The History and Politics of Chechen Oil
By Robert E. Ebel
Robert E. Ebel is the Director of the Energy and National Security Program at the Center for Strategic and International Studies (Washington, D.C., USA). Some of his publications include "Chernobyl and Its Aftermath: A Chronology of Events", "Energy Choices in the Near Abroad: The Haves and the Have-nots Face the Future." This article had been adapted from "Post-Soviet Prospects", a publcation by the Center for Strategic and International Studies.
In the early years of the twentieth century, Russian oil--and that then meant oil of the Caucasus--was regarded as an international prize. The oil age had arrived, displacing coal and steel. The economic and military strength of a nation very much would now reflect its access to oil. Covetous eyes turned to the oil of Baku, Grozny, Emba and Maikop.
Indeed, at the beginning of the twentieth century, Russian oil accounted for just about one-half of all oil produced in the world. A short ten years later, however, the very rapid growth in oil production in the United States and elsewhere, coupled with Russia's own slight decline, caused the relative importance of Russian oil to fall to about 20 percent of the world's total. By 1950, before the resurgence of Soviet oil and based on development first of the Urals-Volga oil fields (popularly known as the Second Baku) and then of Western Siberia, Soviet oil provided barely more than 7 percent of the world total.
The oil district of Grozny was, next to Baku, the most important Russian oil area before the revolution. Oil had been produced from shallow wells northwest of the city of Grozny as early as 1833, although commercial production did not commence until 1983. Grozny oil hit a prerevolutionary peak of 33,400 barrels per day in 1915 and accounted for about 18 percent of Russian oil production. The oil fields at Baku provided almost all the remainder.
Foreign interests in the Russian oil industry were considerable, as noted, and foreign capital followed that interest. More than one-half the capital investment in Russian oil came from abroad. It has been estimated that before World War I the total amount invested in the Russian oil industry was about $214 million. Of that sum, about $130 million represented foreign capital.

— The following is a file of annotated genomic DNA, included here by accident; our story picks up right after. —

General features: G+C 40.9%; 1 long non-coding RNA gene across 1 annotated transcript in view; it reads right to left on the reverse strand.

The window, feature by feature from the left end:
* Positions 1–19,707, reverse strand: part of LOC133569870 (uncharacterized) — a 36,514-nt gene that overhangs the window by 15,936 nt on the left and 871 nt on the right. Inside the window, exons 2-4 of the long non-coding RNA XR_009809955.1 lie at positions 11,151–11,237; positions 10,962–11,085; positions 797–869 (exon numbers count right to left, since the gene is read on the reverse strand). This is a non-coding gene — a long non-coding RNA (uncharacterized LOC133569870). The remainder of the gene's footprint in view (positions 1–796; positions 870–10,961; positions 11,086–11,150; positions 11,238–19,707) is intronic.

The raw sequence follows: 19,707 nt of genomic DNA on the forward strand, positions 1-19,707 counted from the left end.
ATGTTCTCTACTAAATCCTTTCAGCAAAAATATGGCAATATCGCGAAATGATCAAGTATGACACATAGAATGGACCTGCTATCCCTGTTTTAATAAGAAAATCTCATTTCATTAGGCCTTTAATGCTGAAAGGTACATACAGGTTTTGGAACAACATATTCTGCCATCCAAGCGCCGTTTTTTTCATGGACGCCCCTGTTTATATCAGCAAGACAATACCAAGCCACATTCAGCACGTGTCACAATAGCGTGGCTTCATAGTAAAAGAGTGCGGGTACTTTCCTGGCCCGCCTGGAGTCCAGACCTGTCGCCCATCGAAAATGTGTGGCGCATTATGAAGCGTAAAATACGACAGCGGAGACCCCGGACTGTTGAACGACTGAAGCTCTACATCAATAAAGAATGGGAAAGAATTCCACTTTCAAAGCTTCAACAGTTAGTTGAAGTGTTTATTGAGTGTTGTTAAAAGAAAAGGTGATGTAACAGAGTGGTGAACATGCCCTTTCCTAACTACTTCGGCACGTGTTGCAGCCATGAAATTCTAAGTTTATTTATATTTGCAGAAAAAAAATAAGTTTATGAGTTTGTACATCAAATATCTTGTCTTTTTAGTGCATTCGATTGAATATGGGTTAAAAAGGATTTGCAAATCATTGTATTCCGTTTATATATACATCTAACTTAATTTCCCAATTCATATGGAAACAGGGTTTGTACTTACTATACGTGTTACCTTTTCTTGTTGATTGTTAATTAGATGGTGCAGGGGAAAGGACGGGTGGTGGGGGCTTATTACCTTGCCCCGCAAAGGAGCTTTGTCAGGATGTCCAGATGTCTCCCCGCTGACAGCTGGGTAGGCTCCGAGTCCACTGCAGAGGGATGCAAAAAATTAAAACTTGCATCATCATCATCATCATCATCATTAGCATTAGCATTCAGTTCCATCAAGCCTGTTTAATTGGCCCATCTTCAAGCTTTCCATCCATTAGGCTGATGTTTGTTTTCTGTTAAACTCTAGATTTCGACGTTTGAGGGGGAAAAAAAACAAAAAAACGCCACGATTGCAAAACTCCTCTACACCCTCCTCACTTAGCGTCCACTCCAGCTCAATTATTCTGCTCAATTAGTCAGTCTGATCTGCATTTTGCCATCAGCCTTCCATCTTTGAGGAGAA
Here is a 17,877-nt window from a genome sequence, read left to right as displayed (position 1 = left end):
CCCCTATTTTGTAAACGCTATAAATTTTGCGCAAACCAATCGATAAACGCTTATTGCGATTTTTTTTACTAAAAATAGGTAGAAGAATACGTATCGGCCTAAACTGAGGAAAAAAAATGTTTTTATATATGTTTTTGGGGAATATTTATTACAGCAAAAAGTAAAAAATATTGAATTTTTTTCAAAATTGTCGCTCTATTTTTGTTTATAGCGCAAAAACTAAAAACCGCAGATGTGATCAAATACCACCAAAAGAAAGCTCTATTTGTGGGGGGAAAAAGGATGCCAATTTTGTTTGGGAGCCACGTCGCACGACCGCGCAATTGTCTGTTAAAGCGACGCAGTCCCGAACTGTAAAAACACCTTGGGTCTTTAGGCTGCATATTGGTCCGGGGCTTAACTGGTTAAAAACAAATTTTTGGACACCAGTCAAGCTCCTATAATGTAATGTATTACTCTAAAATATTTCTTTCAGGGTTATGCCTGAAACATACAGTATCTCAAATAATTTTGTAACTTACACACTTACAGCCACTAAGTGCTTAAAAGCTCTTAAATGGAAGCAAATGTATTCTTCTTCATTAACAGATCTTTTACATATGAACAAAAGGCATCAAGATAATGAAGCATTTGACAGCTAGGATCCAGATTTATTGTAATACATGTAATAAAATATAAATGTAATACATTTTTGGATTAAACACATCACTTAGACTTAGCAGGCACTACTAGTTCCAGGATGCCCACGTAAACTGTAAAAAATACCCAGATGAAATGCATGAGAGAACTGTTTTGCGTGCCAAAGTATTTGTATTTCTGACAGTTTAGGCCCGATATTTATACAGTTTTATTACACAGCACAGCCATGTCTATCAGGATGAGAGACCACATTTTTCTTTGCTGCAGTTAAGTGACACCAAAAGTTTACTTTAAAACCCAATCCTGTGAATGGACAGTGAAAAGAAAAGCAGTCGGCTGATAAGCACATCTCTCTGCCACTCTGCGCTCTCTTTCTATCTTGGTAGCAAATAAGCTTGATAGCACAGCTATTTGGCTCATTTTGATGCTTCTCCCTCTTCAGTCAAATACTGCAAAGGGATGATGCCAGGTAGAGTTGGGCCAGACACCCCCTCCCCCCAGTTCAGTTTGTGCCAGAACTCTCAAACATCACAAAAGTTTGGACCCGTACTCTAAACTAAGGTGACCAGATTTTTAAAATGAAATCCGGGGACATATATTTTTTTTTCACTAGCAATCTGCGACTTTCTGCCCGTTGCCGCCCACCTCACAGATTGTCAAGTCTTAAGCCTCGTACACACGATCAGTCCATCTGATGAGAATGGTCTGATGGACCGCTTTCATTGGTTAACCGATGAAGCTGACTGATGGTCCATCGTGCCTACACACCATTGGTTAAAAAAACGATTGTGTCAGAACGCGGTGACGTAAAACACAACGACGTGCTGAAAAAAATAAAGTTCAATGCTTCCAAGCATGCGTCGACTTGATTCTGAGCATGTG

Great Britain, in its search for oil, was particularly active in Russia, providing more than 60 percent of the foreign capital. The British moved to take dominating positions where they could in the producing regions, ranging from 50 percent at Grozny to 90 percent at the Emba oil fields. The United States was barely a player at all.
The Politics of Chechen Oil
By today's standards, the oil fields of Grozny were never particularly prolific, reaching a peak of 154,000 barrels per day in 1932, then entering a slow decline until the role of oil in the USSR's energy balance was emphasized, beginning in the mid-1950s. Yet for Russia and then for the Soviet Union, Grozny oil had at one time been relatively quite important, accounting for roughly one-third the national total in 1932. But this share dropped quickly in succeeding years, a combination of growth in production elsewhere and a physical decline in Grozny.
Over the years Grozny has become a key oil pipeline juncture, because of its importance as an oil refining center supplying consumers in the North Caucasus and supplying specialty lubricants and paraffins to the country as a whole. Grozny is also a juncture for natural gas from gas fields in Russia and from Central Asia.
Some observers have suggested that the decision by Moscow to send its military forces into the breakaway republic of Chechnya was motivated by a desire to secure control over its oil industry. Others have suggested that repressing the Chechen desire for independence from Russia was driven by economic considerations-to ease prospects for construction of a pipeline from the Tengiz fields of Kazakhstan across Russia to the port of Novorossisk on the Black Sea and of a pipeline extending northwest from Baku to link up with the proposed line from Tengiz.
The most logical pipeline routing to move Tengiz crude to Novorossisk would be Tengiz-Atyrau-Komsomolsk-Tikhoretsk-Novorossisk. This route, if chosen, would run well to the north of Chechnya, although certainly not beyond the reach of dissident action.
But bringing oil from Baku to Novorossisk would be a different matter. A number of years ago a crude oil pipeline was built from Tikhoretsk through Grozny to Baku to deliver crude oil to the Baku refinery complex. Although this line would have to be substantially rebuilt and expanded and the direction of flow reversed, it is nonetheless a viable option, despite the fact that it transits Chechnya.
A quiescent Chechnya is thus important to Russia if crude oil to be produced by the Western consortium as it develops fields offshore in the Caspian Sea is to flow through Russia enroute to world markets. If Chechnya remains a threat, then a pipeline routing through Turkey becomes a more attractive alternative.